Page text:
Monday, September 01, 2014

1377 September

It seems like it was only yesterday it was August.  Come to think of it, it was only yesterday.

Yes, here we are on the first of September, but for much of August we were getting a preview.  You can hardly tell the difference. Great September weather. Early.  The kind of weather about which people say “I could do with these conditions all year.”

Some hot days here in the northeast, but not Arizona-hot.  Some cool days, but not Yukon-cold.

Maybe the heavens are rewarding us for good behavior.

You have been behaving well lately, right?

No.  Me, neither.  So it’s probably not that.

They forget to read the calendar up there?  

Probably not.  Even if there is an “up there” and even if they read and have calendars.

Floods in the midwest and north of us.  Drought in the west and to the south of us?  Yet, here we are enjoying something like six weeks of really nice conditions, punctuated by an occasional downpour… the kind that comes and goes pretty fast.

But, of course, there’s more to September than just the August weather.

The kids are either back in school or soon will be. The nominal adult college students are back in class.  Well… back on campus and in the frat houses, private apartments and dorms.

And though reasonably modest up until now, the political campaigns will move into third gear.  That’s always a thrill.

But the big question remains: if August was September weatherwise, what will September be?

Today also is Labor Day, or Salute to the forgotten man or woman day.

The holiday is a salute to the American worker, to the men and women who built this country, to the men and women who fought for their rights as human beings in an era when they were considered farm animals or machines, who organized and then told capital "you can't do this to us.  We're doing the work.  We want our share, no more, but no less."

Recalling the good organized labor has done for disorganized labor:  the 40 hour week, paid holidays, paid vacations, a living wage, health benefits, a retirement plan.  All stuff your boss wouldn’t give thought to were it not for unions, even if there isn’t one in your shop.

Today, unions have become the enemy and are losing the battle to represent workers.  The ranks have been diminishing, the existing contracts have become law school examples of how to not get what you need or want or deserve.  Organizing efforts?  WHAT organizing efforts?  Handing out handbills at Wal-Mart is not what we used to call “organizing.”

You can summarize the reason for the labor movement in two words “bad bosses.”  American workers often don’t want unions as they clearly demonstrate these days.  But they needed them back then and they need them now, maybe now more than ever.  If you’re in a union shop, just think of how things would be without a wall between you and the Simon Legree or Torquemada who supervises you.  If you’re NOT in a union, you don’t need to think about it... you know better than the rest of us.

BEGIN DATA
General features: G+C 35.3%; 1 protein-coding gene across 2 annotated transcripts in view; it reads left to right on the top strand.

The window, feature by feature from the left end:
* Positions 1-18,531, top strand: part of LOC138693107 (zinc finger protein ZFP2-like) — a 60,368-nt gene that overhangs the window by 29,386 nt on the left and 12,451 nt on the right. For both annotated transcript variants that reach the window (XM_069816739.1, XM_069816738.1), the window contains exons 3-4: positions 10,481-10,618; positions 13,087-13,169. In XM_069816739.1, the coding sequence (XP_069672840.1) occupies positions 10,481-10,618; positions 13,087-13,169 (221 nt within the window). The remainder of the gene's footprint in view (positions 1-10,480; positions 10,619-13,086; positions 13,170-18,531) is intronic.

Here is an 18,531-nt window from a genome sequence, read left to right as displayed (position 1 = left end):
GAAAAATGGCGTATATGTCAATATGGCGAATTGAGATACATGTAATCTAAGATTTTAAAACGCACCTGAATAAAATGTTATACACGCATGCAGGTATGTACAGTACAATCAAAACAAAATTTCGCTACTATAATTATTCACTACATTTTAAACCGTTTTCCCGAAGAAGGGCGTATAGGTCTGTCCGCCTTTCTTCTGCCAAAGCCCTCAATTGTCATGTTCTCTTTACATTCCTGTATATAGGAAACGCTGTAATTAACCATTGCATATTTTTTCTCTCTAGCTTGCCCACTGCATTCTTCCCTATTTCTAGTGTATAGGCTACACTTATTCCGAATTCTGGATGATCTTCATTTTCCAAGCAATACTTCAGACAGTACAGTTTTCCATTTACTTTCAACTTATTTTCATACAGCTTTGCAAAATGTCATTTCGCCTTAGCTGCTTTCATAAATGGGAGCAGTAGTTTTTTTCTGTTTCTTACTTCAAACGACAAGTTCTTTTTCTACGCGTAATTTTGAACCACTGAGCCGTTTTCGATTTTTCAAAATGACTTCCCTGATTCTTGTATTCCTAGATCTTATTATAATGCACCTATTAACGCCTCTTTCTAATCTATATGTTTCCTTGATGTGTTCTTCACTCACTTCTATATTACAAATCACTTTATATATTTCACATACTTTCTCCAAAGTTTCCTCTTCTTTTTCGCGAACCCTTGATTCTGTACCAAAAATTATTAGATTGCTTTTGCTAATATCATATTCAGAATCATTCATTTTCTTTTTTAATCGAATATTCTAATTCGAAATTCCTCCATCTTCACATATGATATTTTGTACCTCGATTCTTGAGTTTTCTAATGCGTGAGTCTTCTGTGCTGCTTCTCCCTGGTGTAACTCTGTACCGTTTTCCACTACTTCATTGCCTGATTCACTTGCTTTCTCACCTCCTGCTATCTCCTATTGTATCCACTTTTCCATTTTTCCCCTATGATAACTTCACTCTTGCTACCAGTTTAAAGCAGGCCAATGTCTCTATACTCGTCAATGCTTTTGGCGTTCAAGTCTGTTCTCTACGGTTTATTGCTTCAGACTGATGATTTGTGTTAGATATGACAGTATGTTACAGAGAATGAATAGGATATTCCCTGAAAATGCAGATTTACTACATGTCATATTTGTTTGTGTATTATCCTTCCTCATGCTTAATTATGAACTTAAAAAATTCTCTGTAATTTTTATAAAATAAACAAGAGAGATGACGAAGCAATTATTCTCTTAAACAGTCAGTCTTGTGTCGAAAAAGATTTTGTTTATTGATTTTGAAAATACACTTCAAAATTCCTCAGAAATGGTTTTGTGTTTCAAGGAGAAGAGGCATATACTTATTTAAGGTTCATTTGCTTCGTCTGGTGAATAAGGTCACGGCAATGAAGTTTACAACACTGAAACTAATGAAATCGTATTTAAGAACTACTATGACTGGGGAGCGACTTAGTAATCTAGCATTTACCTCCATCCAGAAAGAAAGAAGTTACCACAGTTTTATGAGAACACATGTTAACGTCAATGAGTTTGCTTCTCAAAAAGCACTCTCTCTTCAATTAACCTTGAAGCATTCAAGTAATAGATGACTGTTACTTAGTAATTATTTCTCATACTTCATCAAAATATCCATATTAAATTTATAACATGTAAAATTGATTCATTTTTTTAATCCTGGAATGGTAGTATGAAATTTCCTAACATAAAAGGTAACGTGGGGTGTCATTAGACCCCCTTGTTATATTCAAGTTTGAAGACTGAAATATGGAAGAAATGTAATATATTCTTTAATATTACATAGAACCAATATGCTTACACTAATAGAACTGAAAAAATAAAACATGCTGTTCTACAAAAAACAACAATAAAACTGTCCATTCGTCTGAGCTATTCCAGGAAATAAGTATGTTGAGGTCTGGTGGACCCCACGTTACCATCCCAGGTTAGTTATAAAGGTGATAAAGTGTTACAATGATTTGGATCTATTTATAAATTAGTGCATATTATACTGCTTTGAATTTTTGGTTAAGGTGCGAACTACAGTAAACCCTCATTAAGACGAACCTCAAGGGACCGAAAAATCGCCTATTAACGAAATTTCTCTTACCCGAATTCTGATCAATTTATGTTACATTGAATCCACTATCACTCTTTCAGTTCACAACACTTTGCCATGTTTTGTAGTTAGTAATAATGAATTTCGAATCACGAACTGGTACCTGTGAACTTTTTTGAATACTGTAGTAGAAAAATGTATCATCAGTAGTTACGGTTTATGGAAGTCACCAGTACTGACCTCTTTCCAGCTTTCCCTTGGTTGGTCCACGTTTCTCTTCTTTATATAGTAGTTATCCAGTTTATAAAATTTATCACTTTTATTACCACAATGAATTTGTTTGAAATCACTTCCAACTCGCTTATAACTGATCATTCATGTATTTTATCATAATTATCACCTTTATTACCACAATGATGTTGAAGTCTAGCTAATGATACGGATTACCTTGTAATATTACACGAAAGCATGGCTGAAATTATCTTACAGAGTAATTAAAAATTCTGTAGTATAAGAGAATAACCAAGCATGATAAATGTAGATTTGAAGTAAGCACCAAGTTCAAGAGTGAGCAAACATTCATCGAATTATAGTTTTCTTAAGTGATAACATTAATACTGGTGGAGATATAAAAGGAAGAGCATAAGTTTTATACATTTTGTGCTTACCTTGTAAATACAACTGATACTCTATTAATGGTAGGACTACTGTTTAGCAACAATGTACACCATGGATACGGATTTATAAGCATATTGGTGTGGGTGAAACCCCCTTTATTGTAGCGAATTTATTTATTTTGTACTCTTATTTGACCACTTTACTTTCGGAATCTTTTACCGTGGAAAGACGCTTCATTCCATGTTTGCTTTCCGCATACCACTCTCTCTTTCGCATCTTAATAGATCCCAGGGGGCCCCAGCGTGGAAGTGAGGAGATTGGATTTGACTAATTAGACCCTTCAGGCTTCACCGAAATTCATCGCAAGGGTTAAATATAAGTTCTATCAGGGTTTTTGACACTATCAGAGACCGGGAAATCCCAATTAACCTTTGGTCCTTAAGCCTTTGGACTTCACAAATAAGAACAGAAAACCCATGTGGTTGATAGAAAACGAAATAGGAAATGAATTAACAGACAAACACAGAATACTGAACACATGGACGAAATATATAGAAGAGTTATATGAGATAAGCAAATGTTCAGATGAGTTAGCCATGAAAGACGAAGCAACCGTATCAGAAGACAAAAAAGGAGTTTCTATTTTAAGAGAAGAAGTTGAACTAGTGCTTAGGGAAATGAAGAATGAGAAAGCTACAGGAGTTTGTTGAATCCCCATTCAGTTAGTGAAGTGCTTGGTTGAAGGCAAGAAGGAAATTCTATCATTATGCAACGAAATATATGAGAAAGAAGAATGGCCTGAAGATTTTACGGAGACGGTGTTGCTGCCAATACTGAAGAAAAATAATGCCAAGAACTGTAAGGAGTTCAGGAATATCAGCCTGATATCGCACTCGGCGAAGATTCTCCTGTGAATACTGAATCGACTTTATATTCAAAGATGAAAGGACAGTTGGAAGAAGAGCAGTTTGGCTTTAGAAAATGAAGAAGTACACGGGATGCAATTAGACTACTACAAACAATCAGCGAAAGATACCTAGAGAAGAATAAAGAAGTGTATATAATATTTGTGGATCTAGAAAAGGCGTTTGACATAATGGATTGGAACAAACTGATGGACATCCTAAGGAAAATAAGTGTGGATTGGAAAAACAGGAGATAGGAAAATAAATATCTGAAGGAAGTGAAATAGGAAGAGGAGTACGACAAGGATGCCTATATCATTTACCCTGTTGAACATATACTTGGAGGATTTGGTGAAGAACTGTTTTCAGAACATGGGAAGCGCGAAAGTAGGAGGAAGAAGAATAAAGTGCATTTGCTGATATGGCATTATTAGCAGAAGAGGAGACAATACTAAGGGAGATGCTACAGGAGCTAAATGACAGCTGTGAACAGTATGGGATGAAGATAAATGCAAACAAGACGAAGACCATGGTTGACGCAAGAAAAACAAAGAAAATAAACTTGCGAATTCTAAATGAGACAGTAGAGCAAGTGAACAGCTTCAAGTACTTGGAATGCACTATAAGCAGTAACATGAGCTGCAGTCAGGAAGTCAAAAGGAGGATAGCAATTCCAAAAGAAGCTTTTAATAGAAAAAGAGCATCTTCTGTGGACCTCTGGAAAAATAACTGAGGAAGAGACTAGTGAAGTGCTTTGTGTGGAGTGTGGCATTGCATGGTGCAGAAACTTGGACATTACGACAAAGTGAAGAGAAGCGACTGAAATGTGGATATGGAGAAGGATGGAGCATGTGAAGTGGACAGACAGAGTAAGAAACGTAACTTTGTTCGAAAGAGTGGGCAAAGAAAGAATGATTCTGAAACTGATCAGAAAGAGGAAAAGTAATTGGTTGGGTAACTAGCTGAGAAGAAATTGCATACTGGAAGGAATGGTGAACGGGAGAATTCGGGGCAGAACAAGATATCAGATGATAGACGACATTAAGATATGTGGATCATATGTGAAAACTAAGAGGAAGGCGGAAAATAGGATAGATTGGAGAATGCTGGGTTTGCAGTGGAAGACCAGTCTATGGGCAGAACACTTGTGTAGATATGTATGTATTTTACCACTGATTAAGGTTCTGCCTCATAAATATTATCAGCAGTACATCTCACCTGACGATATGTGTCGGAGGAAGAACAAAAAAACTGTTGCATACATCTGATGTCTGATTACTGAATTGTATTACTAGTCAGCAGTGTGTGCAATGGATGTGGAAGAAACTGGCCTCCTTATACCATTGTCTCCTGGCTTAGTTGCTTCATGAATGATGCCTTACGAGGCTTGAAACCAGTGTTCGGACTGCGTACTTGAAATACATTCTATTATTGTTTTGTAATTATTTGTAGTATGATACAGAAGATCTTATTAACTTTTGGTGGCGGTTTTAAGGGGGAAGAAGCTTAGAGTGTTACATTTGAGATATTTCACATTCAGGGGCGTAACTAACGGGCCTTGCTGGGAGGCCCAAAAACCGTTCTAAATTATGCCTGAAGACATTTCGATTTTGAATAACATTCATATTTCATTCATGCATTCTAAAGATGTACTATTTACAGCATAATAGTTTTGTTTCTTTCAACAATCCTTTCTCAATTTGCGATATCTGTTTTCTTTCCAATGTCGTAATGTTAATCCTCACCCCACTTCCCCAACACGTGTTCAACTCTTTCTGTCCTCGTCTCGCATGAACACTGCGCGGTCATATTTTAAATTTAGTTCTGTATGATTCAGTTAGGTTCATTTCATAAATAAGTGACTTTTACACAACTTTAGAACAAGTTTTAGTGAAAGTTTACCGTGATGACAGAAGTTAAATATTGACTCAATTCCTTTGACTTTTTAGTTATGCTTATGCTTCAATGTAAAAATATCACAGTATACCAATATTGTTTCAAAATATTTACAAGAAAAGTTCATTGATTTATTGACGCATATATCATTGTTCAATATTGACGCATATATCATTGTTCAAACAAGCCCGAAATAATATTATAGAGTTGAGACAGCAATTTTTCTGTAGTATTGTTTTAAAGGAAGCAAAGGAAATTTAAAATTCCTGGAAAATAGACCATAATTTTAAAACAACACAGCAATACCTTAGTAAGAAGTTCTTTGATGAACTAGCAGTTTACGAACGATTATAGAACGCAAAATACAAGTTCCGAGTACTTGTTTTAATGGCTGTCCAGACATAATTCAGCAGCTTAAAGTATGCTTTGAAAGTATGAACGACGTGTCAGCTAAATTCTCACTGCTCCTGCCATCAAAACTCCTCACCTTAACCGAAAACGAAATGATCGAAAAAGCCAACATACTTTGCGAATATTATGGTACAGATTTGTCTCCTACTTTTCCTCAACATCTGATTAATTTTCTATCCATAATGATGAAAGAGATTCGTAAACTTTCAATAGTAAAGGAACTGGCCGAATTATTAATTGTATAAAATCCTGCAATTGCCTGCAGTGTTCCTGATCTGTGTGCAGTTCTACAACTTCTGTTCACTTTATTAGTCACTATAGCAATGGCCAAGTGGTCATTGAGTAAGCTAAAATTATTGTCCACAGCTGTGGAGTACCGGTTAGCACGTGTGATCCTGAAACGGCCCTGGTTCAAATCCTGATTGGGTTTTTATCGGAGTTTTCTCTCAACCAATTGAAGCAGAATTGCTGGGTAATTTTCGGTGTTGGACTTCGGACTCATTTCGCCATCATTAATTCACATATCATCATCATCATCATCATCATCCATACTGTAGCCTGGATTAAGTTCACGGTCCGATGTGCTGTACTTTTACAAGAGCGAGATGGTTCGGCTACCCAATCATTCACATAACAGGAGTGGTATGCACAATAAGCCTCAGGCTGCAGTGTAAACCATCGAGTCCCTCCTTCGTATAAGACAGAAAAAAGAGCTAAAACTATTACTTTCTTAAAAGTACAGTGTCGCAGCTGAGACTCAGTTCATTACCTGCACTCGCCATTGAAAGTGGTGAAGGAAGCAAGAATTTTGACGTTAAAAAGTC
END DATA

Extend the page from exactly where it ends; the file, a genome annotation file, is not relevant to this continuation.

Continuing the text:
(Portions of this appeared previously in posts about Labor Day in 2010 and 2011.)

I’m Wes Richards.  My opinions are my own but you’re welcome to them. ®
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© WJR 2014, 2011, 2010.

Friday, August 29, 2014

1376 The Typewriter

The most valuable course I ever took in public school was typing.  In the eighth grade.

Mr. Corcoran taught us to never look at the keyboard.  And the typewriters we had, Royal office models, had   blank spaces instead of letters on the push keys.

He also taught us “never compose on a typewriter.” Write stuff out by hand and then type your paper as a presentation.

Mr. Corcoran is probably long gone.  But his lessons live on -- even the ones that were wrong.

Like most of us, I now compose on Google Docs and or Microsoft word.  And I look at the keyboard.

Word processors did not exist in those years. Today, there is no better or faster way to convert thoughts into type or fix mistakes.

But typewriters are making a comeback.  Or so it’s reported.

Ah, the clacking of keys… the strengthening of fingers.

Part of this is nostalgia, much in the same way vinyl phonograph recordings have again become a big enough niche to mean something.

But it’s also an expression of paranoia.  The hackers and the National Security Agency can’t tap into your typewriter and steal your secrets.

You don’t need passwords.  All you have to do is lock your paperwork in a drawer and chances are no unauthorized eyes will see anything they shouldn’t.

Some problems here.

First, few new machines are being made.  Brother has some electric models.  Royal has some manuals.  And some websites offer new-old stock models that weren’t sold back when they were common.  

Failing to find a new one at a good price, the next best bet is finding and fixing an old one.  These were relatively rugged machines.  But there are delicate innards. Keys break.  They get bent.  Typefaces wear out.

There are people who advertise they repair or restore here and there among the newspaper articles about the “last typewriter guy” in this or that town or city.  You could pick up an oldie at a garage sale or thrift shop and take your chances with getting it restored.

Ribbons are not as hard to find as you might think if you have a once-popular brand like Brother or IBM.

But here’s the real problem:  Even the lightest weight portable typewriters are about as portable as the original portable TV sets.  That is to say “not at all.”